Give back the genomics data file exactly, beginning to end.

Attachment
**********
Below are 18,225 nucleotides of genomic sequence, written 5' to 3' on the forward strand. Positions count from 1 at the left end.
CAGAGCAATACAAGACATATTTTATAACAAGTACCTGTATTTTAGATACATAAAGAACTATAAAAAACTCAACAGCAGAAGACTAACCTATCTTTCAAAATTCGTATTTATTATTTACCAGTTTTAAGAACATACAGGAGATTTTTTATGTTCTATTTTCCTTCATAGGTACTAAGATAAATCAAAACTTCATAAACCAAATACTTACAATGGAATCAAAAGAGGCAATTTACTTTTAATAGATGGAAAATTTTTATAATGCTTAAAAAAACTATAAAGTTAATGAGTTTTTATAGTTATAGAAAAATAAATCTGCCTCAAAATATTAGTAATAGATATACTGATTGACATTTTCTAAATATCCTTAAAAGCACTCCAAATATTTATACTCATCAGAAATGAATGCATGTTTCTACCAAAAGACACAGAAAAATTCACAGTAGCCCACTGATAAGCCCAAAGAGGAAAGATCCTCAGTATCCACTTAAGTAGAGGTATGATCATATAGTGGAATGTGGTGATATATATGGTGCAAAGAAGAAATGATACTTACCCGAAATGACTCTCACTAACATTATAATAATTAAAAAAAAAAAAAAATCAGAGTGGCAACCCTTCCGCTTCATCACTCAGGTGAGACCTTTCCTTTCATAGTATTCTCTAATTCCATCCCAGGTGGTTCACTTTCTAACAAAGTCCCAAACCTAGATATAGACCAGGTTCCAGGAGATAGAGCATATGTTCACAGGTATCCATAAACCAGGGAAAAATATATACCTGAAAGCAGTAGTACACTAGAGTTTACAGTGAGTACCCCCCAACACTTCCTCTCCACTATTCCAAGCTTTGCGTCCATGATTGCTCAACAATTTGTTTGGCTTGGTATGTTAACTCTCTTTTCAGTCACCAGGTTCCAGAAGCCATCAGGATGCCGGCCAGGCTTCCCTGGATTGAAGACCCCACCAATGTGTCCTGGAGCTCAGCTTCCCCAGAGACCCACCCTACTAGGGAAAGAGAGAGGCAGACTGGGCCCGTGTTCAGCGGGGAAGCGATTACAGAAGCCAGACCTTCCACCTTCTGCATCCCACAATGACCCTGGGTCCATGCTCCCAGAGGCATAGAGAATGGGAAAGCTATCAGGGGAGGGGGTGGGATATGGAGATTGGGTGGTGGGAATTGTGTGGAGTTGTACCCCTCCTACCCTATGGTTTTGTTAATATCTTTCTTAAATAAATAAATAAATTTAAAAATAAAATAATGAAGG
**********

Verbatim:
Below are 18,225 nucleotides of genomic sequence, written 5' to 3' on the forward strand. Positions count from 1 at the left end.
CAGAGCAATACAAGACATATTTTATAACAAGTACCTGTATTTTAGATACATAAAGAACTATAAAAAACTCAACAGCAGAAGACTAACCTATCTTTCAAAATTCGTATTTATTATTTACCAGTTTTAAGAACATACAGGAGATTTTTTATGTTCTATTTTCCTTCATAGGTACTAAGATAAATCAAAACTTCATAAACCAAATACTTACAATGGAATCAAAAGAGGCAATTTACTTTTAATAGATGGAAAATTTTTATAATGCTTAAAAAAACTATAAAGTTAATGAGTTTTTATAGTTATAGAAAAATAAATCTGCCTCAAAATATTAGTAATAGATATACTGATTGACATTTTCTAAATATCCTTAAAAGCACTCCAAATATTTATACTCATCAGAAATGAATGCATGTTTCTACCAAAAGACACAGAAAAATTCACAGTAGCCCACTGATAAGCCCAAAGAGGAAAGATCCTCAGTATCCACTTAAGTAGAGGTATGATCATATAGTGGAATGTGGTGATATATATGGTGCAAAGAAGAAATGATACTTACCCGAAATGACTCTCACTAACATTATAATAATTAAAAAAAAAAAAAAATCAGAGTGGCAACCCTTCCGCTTCATCACTCAGGTGAGACCTTTCCTTTCATAGTATTCTCTAATTCCATCCCAGGTGGTTCACTTTCTAACAAAGTCCCAAACCTAGATATAGACCAGGTTCCAGGAGATAGAGCATATGTTCACAGGTATCCATAAACCAGGGAAAAATATATACCTGAAAGCAGTAGTACACTAGAGTTTACAGTGAGTACCCCCCAACACTTCCTCTCCACTATTCCAAGCTTTGCGTCCATGATTGCTCAACAATTTGTTTGGCTTGGTATGTTAACTCTCTTTTCAGTCACCAGGTTCCAGAAGCCATCAGGATGCCGGCCAGGCTTCCCTGGATTGAAGACCCCACCAATGTGTCCTGGAGCTCAGCTTCCCCAGAGACCCACCCTACTAGGGAAAGAGAGAGGCAGACTGGGCCCGTGTTCAGCGGGGAAGCGATTACAGAAGCCAGACCTTCCACCTTCTGCATCCCACAATGACCCTGGGTCCATGCTCCCAGAGGCATAGAGAATGGGAAAGCTATCAGGGGAGGGGGTGGGATATGGAGATTGGGTGGTGGGAATTGTGTGGAGTTGTACCCCTCCTACCCTATGGTTTTGTTAATATCTTTCTTAAATAAATAAATAAATTTAAAAATAAAATAATGAAGG